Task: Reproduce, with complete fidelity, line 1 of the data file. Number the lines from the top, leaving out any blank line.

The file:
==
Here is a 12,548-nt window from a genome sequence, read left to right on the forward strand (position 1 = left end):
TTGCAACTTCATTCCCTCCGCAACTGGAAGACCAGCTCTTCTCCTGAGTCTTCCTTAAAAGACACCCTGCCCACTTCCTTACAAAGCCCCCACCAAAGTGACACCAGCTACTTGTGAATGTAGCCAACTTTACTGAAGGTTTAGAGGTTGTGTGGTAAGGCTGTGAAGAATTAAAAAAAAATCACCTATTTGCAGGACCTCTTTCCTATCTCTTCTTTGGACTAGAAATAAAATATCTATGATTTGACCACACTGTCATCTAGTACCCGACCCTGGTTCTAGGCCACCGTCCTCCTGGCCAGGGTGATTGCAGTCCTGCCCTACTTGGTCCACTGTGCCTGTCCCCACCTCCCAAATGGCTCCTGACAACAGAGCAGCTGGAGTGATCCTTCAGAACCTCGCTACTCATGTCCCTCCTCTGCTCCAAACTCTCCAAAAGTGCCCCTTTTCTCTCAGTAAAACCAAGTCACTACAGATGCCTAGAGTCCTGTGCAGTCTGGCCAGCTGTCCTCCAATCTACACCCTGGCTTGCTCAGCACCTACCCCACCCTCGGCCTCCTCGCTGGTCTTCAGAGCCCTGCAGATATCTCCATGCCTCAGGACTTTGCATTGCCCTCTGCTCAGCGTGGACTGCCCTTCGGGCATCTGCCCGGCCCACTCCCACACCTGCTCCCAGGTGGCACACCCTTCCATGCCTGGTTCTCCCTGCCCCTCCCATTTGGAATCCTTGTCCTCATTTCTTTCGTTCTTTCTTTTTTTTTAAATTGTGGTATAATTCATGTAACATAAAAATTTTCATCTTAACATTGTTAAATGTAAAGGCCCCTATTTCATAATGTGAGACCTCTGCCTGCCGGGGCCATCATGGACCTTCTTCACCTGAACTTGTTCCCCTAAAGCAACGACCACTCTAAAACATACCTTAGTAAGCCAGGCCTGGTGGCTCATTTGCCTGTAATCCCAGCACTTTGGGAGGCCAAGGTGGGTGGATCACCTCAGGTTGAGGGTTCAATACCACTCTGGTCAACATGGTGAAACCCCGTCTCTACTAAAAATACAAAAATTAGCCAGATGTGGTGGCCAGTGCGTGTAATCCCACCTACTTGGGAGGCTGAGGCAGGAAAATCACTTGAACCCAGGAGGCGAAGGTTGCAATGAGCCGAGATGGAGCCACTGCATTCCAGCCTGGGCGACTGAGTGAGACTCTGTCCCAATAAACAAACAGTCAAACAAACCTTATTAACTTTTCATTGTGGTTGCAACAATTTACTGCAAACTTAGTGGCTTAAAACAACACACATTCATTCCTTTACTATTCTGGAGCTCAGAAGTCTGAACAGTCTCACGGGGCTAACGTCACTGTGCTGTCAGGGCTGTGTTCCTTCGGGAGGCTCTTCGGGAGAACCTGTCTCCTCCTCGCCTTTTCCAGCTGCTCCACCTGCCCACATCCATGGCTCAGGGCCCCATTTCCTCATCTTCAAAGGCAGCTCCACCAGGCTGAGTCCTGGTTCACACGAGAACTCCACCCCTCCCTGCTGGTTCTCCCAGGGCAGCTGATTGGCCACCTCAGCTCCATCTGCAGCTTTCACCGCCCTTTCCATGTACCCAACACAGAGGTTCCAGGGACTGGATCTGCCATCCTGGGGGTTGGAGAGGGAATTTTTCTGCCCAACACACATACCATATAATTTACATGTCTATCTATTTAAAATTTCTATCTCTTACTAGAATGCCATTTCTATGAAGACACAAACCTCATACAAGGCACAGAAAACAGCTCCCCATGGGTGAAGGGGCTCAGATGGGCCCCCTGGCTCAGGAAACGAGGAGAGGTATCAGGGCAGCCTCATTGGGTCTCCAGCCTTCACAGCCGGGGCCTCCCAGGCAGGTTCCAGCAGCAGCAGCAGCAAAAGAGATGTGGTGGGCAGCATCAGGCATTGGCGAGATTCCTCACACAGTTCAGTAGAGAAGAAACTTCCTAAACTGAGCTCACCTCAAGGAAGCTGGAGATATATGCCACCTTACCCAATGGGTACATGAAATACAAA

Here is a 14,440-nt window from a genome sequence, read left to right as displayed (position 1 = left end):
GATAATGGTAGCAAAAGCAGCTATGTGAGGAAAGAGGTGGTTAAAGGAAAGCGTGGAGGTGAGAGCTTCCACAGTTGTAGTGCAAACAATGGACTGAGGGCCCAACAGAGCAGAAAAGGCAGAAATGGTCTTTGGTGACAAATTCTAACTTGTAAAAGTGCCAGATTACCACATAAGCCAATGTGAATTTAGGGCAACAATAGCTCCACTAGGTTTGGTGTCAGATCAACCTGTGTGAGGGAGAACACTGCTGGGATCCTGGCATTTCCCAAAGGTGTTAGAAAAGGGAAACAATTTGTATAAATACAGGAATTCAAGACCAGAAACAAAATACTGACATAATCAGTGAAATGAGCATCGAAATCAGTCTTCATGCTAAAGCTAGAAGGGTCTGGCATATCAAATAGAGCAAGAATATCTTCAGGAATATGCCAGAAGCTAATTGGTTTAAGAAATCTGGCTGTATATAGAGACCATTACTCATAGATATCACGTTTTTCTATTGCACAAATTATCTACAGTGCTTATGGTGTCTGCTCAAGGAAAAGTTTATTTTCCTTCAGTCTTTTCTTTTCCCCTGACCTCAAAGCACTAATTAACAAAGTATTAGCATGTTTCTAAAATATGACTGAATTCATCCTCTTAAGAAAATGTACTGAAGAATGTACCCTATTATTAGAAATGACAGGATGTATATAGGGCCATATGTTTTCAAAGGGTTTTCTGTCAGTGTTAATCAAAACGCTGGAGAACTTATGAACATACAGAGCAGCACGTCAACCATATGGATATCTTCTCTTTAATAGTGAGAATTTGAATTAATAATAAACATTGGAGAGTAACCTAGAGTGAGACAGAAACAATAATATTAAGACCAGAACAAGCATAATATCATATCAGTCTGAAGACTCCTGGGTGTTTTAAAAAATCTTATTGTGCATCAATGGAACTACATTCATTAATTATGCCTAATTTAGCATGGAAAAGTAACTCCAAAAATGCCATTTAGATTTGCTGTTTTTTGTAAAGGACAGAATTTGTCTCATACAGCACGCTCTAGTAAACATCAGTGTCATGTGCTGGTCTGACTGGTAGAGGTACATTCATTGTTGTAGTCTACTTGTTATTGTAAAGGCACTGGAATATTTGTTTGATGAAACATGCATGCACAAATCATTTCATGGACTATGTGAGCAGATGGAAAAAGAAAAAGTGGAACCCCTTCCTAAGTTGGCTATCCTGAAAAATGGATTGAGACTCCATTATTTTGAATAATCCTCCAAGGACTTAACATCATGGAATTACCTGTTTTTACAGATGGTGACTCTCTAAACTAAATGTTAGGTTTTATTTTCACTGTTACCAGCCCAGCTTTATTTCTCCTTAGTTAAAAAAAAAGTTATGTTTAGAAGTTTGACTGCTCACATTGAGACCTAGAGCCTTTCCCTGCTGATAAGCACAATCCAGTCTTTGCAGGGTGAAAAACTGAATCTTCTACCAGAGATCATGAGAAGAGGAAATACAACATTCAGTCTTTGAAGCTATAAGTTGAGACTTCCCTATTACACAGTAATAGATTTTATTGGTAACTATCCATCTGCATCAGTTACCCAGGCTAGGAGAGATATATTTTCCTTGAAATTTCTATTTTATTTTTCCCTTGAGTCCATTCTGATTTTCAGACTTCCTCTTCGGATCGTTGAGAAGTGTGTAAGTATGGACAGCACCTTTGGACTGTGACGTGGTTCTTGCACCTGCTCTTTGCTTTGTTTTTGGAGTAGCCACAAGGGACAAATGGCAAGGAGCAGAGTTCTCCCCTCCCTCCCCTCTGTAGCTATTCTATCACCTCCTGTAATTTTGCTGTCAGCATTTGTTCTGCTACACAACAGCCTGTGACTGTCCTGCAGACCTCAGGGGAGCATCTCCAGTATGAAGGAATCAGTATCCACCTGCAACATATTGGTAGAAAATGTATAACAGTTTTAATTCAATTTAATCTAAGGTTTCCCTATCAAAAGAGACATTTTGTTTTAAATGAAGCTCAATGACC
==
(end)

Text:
Here is a 12,548-nt window from a genome sequence, read left to right on the forward strand (position 1 = left end):